Artist Statement

Reflectinga life which is both culturally Japanese and American, my graphite drawingshybridize influences from traditional Japanese calligraphy combined withWestern drawing practices and aesthetics.

Growing up in Japan, every Saturday afternoon was spent with mySensei, a calligraphy master who would assign words for each of us to practice.We would spend hours producing copies of the Sensei's sample. The goal was toimitate the sample, paying attention to the line quality, the varying speed,the pressure and angle of the brush movement. The handling of the brush had tobecome rhythmic and graceful.

At high school age, in preparation to entrance exam to art universityin Japan, I had to take private lessons to learn drawing with graphite andcharcoal practicing techniques such as chiaroscuro and sfumato. Saturdayafternoons were replaced by a Western style art studio with pedestals, stilllifes, and white marble copies of Roman busts, instead of tatami mat calligraphystudio sitting on the floor. The fluid ink was replaced with malleable graphiteand ephemeral charcoal. The wet immediacy of calligraphic line was replacedwith illusionistic volumes meticulously rendered. Instead of going throughdozens of rice papers in a session, one sheet of high-quality cotton paper wasgiven to work on.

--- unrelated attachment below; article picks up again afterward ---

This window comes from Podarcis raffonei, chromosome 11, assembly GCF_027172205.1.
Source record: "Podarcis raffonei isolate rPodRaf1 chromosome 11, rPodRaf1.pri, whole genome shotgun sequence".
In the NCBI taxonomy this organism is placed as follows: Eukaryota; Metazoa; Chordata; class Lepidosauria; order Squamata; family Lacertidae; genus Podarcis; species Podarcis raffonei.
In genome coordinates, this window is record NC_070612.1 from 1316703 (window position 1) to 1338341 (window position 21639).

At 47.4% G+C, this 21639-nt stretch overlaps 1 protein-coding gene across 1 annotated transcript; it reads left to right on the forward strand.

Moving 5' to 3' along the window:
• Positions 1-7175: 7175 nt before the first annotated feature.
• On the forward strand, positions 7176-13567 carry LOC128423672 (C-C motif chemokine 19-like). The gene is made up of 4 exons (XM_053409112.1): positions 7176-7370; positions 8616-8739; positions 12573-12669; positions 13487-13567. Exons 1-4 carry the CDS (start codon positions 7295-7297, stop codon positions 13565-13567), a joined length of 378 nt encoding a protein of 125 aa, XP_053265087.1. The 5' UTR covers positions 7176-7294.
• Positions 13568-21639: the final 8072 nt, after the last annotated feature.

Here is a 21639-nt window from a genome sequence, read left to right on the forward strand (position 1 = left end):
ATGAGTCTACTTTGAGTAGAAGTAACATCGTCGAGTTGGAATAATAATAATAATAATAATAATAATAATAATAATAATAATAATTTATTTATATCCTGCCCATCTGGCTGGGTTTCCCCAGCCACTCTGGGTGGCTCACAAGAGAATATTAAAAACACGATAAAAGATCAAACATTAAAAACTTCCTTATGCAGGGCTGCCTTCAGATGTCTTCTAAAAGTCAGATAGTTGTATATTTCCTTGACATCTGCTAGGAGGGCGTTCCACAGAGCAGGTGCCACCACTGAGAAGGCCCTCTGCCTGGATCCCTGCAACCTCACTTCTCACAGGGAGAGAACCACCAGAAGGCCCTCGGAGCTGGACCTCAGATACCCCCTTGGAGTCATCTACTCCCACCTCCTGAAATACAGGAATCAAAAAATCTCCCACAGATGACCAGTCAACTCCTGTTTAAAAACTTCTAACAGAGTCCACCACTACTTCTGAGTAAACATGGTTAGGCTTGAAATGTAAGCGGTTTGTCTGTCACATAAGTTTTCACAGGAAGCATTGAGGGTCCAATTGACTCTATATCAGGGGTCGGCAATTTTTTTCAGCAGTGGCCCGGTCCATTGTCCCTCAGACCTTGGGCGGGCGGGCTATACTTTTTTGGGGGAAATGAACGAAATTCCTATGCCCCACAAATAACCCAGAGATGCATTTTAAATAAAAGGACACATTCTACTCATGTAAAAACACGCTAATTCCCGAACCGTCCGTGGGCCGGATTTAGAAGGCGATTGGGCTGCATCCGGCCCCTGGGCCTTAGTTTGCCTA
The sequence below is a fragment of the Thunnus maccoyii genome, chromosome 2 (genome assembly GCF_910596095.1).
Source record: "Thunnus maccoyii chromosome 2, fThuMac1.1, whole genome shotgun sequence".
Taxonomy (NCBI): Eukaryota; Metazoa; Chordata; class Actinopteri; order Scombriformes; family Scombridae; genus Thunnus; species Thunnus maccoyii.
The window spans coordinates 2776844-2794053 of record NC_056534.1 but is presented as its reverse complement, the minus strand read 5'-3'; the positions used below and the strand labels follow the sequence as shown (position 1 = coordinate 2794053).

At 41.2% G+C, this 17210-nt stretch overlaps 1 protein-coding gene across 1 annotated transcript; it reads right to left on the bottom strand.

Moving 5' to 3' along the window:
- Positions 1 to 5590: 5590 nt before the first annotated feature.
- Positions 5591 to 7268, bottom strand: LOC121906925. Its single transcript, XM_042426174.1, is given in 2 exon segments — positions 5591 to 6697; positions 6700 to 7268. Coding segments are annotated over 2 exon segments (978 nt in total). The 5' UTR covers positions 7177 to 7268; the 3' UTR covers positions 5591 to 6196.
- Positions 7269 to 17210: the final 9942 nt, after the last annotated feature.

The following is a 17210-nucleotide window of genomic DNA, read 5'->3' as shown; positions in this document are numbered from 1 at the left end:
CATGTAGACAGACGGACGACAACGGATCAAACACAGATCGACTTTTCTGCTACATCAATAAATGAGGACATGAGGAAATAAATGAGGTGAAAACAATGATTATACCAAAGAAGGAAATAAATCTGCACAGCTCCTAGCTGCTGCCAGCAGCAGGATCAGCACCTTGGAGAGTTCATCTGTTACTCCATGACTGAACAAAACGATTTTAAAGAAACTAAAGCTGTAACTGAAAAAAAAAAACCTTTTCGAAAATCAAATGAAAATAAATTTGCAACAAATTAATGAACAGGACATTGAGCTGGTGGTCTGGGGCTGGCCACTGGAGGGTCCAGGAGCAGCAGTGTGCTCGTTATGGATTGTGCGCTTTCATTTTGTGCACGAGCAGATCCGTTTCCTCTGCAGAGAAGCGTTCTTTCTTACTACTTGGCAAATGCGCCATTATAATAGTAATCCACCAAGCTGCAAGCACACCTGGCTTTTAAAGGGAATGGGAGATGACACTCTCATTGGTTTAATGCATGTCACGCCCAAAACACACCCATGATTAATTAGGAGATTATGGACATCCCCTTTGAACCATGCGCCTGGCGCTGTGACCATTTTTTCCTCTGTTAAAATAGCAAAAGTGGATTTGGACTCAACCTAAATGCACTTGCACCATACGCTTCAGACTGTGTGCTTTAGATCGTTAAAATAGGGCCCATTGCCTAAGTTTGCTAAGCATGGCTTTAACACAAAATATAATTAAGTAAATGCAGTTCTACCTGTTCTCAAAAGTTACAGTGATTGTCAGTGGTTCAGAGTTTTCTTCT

Traditional Asian art-forms have often integrated word and image,and my interest and practice also follow the path in my unique way. In mycurrent works, I mostly use images of persons, animals, and still lifescaptured in my daily experiences. A Japanese proverb accompanies each work,spelling out the hiragana and kanji characters intertwine to create a singleline which has only one entrance and one exit. The calligraphic line begins atthe top right and ends toward the bottom left of the page, followingtraditional Asian writing. The single line going through a pictorial plane is ametaphor of a life: one entrance as birth of physical body, and one exit asdeath and loss of physical body, and all the complicated experiences during physicalexistence between these two.

Copyright © All rights reserved.